As we conclude 2020, we must anticipate and plan for more uncertainty in 2021. And reverting to old patterns and practices, “making the same mistakes again” as noted in the cartoon, is not a realistic approach. Here are three approaches to planning for uncertainty, providing tools that will help your organization adapt “on the fly” to developments we can’t anticipate now.
Multiple budgets for different scenarios build in adjustments
This is a traditional approach to planning for uncertainty. It requires the most upfront work, but forces decisions in advance, with more analysis and consideration, than may be possible after a crisis or opportunity materializes. Typically there are three scenarios — expected, worse than expected, and better than expected. The three scenarios are typically characterized by revenue differences of 15% or possibly more.
When revenues fall by 15% there will be required reductions in spending — probably in multiple line items, not just staffing. When revenues grow by 15% or more, there will be opportunities to invest precisely in order to accelerate growth — in marketing, sales, customer service, operations, and elsewhere. Preparing these three separate budgets requires lots of work. And there is still the question of when to switch from one to the other. And there are risks to shifting either too soon or too late.
Rolling 13-week cash forecast highlights quick adjustments
This tool is often used by startups and by firms facing a cash flow crisis. It should be used more broadly and 2021 may be the time for many more firms to adopt this discipline. A rolling 13-week spreadsheet lists all cash inflows and outflows by week. Smaller amounts, perhaps under $1,000 can be aggregated into a single figure every two weeks.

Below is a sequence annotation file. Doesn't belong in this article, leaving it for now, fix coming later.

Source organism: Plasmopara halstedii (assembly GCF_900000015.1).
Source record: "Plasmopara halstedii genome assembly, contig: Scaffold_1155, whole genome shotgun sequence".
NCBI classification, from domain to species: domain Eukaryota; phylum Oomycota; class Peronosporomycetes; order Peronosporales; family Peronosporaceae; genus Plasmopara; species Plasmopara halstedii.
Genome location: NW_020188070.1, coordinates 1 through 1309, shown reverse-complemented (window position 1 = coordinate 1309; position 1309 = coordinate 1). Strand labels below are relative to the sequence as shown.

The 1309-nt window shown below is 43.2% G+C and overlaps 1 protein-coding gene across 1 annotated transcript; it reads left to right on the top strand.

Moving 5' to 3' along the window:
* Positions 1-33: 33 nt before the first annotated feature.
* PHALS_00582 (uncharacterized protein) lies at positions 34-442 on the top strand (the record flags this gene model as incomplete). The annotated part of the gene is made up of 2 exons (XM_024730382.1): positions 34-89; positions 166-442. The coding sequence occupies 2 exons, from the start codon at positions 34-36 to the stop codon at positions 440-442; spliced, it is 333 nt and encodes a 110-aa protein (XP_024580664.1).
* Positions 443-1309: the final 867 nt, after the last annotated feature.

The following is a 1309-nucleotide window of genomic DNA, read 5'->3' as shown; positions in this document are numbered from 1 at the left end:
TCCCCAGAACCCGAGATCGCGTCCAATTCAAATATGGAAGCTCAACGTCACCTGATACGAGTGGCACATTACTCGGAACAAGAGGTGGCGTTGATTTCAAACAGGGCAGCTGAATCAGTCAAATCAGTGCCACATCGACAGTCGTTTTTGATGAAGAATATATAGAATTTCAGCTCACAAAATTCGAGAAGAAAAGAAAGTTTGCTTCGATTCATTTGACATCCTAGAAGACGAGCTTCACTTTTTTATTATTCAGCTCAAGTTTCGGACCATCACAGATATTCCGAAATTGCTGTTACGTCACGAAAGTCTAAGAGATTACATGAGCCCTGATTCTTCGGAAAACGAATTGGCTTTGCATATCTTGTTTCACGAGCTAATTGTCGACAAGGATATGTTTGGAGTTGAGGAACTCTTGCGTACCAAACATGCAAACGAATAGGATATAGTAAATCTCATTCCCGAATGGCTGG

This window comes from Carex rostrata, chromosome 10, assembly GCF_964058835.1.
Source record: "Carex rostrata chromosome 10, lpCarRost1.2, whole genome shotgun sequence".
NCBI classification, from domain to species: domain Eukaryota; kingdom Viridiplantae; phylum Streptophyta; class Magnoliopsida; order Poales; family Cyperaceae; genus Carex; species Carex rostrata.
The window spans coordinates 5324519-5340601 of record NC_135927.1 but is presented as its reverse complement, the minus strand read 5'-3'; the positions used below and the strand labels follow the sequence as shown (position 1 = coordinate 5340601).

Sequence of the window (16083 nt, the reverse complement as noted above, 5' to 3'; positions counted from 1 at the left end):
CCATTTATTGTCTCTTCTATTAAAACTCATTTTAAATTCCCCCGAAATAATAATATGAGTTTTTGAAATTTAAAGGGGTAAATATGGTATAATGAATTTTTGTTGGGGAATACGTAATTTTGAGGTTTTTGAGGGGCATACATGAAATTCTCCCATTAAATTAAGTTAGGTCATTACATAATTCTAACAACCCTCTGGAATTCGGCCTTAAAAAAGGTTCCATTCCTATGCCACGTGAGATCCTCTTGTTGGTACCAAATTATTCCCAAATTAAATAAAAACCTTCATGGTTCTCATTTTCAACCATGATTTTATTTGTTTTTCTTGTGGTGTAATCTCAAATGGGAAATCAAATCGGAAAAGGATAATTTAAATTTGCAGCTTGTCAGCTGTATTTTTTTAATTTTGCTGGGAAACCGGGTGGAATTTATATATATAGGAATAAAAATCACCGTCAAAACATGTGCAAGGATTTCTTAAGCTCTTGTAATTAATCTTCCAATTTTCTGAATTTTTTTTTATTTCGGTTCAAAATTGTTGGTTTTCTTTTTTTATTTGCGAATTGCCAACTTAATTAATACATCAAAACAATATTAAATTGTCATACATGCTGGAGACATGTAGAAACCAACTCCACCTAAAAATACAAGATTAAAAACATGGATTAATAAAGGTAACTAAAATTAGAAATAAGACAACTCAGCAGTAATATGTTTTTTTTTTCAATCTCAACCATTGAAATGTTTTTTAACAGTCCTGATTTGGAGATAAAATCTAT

The focus should be on larger items such as payroll, major payables, collections on accounts receivable, and note payments due — including rent, equipment notes, line of credit, etc. Within this forecast there are two levers for adjusting in real time — cash collections and cash outflows. Many small to midsize businesses don’t pay enough attention to the timely collection of accounts receivable from customers. This is typically the only option for improving cash inflow, without resorting to loans of additional infusions of owner equity.
The weekly granularity of this tool allows for faster detection of problems and faster decisions on how to adjust. Your controller or CFO needs to make the weekly updating of this tool his or her top priority. “Cash is king” is more than a cliche — in a crisis it becomes a rule for survival.
Dynamic triggers for budget adjustments can be customized
This approach enables fast and specific adjustments, without the need for a completely separate budget. I suggest looking at them on a rolling 2-month basis. So a significant gain or shortfall for two consecutive months becomes a “trigger” for plan adjustment — at the beginning of the third month. The key triggers will be different for many firms, so the CEO and CFO should select the ones that best fit your organization.
Here are some sample triggers: a) sales up or down 10% or more, b) orders from existing customers up or down 10% or more, c) inventory levels up or down 10% or more, d) billable hours (in a professional services firm) up or down 10% or more.
Every firm will need to select 3-4 key triggers and the percentage variation for two consecutive months that are most suitable. I suggest that the CEO and CFO collaborate on a list of suggested triggers, then discuss, debate, and select with the entire leadership team. The hardest decisions will be the actions to take when negative triggers are tripped. Will staff be asked to take a pay cut, or furloughs, or give up company contributions to the company 401(k) plan? Will vacancies not be filled? Or will staff reductions be needed?
How will your organization prepare for 2021 uncertainty?
Many organizations have faced difficult challenges and painful decisions in 2020. If planning for uncertainty in 2021 takes place now, the impact of sudden changes can be mitigated. The faster the response, either to crisis or opportunity, the better the result.
Would you like to brainstorm your triggers in a complimentary 30-minute call? Contact me at email@example.com.